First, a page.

The missed opportunity is to deny new voices

Earlier today, I was on Twitter sharing some new news around corporate governance, and several people have been writing emails asking why it matters. They argue that Citi is just another firm that will fail in its own way. But I think in the specific individual story, is a larger significant story.

So, let me elaborate just a bit and see if I can make the point I’m aiming to do.

Citi just expanded board of directors, which is unusual during normal times, because every time you have more people, the more complex decisions can become/be. On top of which, this move is actually the reverse of what most Boards have been doing since 2008. In other words, it’s VERY unusual. When the Board chairman announced many months ago that he was going to pick 3 new candidates and expand the board, to go from 11-14, I was tracking this topic to see what they actually did. And today, Andrew Sorkin’s column in the NYT announced the news, here. In net, they added Gary M. Reiner, a former CIO (chief information officer) for General Electric, and James S. Turley, a former chairman and chief executive of the accounting firm Ernst & Young. I’m sure these people are quite talented. And there are probably great reasons for why they got picked, besides being great trophies (see I sit on the Board with so and so!). But my problem is the missed opportunity.

Compare this to another large organization. About a year ago. Starbucks picked Clara Shih to be on their Board. Clara Shih started her career at Facebook, has a consulting firm in the social media space and a book on the same, entitled the FaceBook Era. She is 31 years old, an Asian, a woman, a millennial, and, of course — professionally, a social media expert. She is supremely talented AND she is different. Does she look and feel like the rest of her board? Does she think about things in the same ways as other directors? Likely, not. But I bet she’s bringing huge value because her point of view is inherently different.

The problem with the stereotypical board of directors (BoD) is that most board members are very similar. They all bring the same type of energy. Culturally, this means it has very low difference, which almost by definition means they challenge little. The feedback loop supports sameness, and as evidenced by history, certainly defies progress. That’s why so many companies and their boards feel stale, and stagnant, as my friend Günter Soydanbay and I were just emailing about. Who we are is what we create. Stale doesn’t create innovation. Fresh creates innovation.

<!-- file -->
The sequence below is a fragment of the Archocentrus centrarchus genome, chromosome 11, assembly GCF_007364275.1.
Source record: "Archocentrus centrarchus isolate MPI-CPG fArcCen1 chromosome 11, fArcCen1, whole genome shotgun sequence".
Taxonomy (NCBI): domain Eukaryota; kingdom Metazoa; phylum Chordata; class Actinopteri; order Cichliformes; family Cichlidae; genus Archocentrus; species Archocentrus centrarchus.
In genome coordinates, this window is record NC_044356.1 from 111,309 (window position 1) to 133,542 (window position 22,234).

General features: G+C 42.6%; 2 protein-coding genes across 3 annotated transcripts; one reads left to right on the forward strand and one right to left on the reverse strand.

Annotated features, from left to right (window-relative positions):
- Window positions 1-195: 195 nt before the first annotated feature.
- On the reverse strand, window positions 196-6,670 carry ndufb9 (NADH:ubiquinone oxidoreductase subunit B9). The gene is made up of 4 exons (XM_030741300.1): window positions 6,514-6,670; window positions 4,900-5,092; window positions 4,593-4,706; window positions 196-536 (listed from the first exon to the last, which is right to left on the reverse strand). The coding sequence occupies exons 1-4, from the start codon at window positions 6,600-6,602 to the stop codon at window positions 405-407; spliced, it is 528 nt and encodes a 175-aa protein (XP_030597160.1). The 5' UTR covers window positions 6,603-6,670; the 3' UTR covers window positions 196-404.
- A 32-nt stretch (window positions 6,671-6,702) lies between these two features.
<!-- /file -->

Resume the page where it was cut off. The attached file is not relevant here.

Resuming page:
What is wrong with this specific decision at Citi, is also what is wrong with corporate governance in general, and I’m proposing is also what is wrong with our culture at large. It is this: Until you celebrate onlyness — the difference that each of us brings to each and every situation — you only listen to sameness. Which reminds me of that quip that the very definition of insanity is to do the same thing over, and over again, and then expect a different result. This path will only end badly.

Because the truth is this: When you deny different, you deny innovation, and ultimately you deny growth. The opposite of growth isn’t stagnation, which is only slowing growth. The opposite of growth is decay. And that is the risk we’re all facing — organizationally, geopolitically, and culturally.

So the fact that Citi picked yet another group of people that are *exactly* like the rest of their Board is not a surprise, but surely a missed opportunity. Instead of choosing modernity, they have chosen the path that leads to decay. To manage for yesterday’s conditions, rather than invent the future. It makes me sad.

There is an opportunity to be open in all things. To include. To seek. To refresh.

Step: Don’t be like Citi: Look around you — are you finding ways to listen to the new? Tell us specifics…

3 Responses:

  1. Raghavan (@guru_raghavan). July 9, 2013 at 10:53 pm  |  

    I do agree. We need people who question ‘status quo’ and definitely not people who fall in line flat to please the men at the top. Unfortunately organisations do not learn despite bad experiences in the past. And in growing organisations we also need people who can think out of the box. Courage, conviction and ability to call a spade a spade to the spade are some of the requirements at the corporate board level. But will they ‘listen’ to us?

    Reply
  2. Marc Jonkers. July 10, 2013 at 1:36 pm  |  

    I totally agree with you and I’ve been on a few boards that did have vision. However it seems particularly in banking that it’s becoming harder to select ‘different’ board members.

    Partially because of the conservative climate within banks after the GFC and partially because (here in Australia anyway) government has continually tightened the requirements for being a board member of a financial institution, to the point where it it’s becoming unviable to be a board member unless you’re already a financial professional.

    The obvious downside is that in doing this they have effectively regulated out the very people that can make a competitive difference moving forward.

    Reply
  3. Peter Simoons (@PeterSimoons). July 10, 2013 at 11:03 pm  |  

    Agree, bringing on different, new type of, board members will enable different views and hence possibly enable innovation. Those companies that continue to bring on the same type of people will probably continue get the same type of results.

    Reply

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